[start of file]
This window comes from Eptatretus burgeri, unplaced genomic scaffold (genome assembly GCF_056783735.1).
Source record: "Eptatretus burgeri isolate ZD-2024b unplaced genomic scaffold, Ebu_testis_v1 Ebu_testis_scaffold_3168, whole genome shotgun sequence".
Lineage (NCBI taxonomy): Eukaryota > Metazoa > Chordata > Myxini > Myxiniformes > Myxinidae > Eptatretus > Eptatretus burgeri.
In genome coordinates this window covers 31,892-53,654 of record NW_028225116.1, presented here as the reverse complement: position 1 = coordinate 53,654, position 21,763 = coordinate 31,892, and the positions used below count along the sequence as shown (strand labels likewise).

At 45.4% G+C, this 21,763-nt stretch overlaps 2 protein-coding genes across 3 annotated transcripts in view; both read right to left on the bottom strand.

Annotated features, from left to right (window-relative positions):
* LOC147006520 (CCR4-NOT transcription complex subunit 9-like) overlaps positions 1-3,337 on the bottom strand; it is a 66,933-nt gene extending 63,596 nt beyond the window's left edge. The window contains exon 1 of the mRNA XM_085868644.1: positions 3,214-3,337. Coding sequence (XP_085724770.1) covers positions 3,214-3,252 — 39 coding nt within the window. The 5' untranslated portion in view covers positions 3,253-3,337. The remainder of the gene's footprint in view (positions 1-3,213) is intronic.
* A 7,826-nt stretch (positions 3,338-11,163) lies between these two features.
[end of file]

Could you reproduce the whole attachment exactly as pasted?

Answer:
This window comes from Eptatretus burgeri, unplaced genomic scaffold (genome assembly GCF_056783735.1).
Source record: "Eptatretus burgeri isolate ZD-2024b unplaced genomic scaffold, Ebu_testis_v1 Ebu_testis_scaffold_3168, whole genome shotgun sequence".
Lineage (NCBI taxonomy): Eukaryota > Metazoa > Chordata > Myxini > Myxiniformes > Myxinidae > Eptatretus > Eptatretus burgeri.
In genome coordinates this window covers 31,892-53,654 of record NW_028225116.1, presented here as the reverse complement: position 1 = coordinate 53,654, position 21,763 = coordinate 31,892, and the positions used below count along the sequence as shown (strand labels likewise).

At 45.4% G+C, this 21,763-nt stretch overlaps 2 protein-coding genes across 3 annotated transcripts in view; both read right to left on the bottom strand.

Annotated features, from left to right (window-relative positions):
* LOC147006520 (CCR4-NOT transcription complex subunit 9-like) overlaps positions 1-3,337 on the bottom strand; it is a 66,933-nt gene extending 63,596 nt beyond the window's left edge. The window contains exon 1 of the mRNA XM_085868644.1: positions 3,214-3,337. Coding sequence (XP_085724770.1) covers positions 3,214-3,252 — 39 coding nt within the window. The 5' untranslated portion in view covers positions 3,253-3,337. The remainder of the gene's footprint in view (positions 1-3,213) is intronic.
* A 7,826-nt stretch (positions 3,338-11,163) lies between these two features.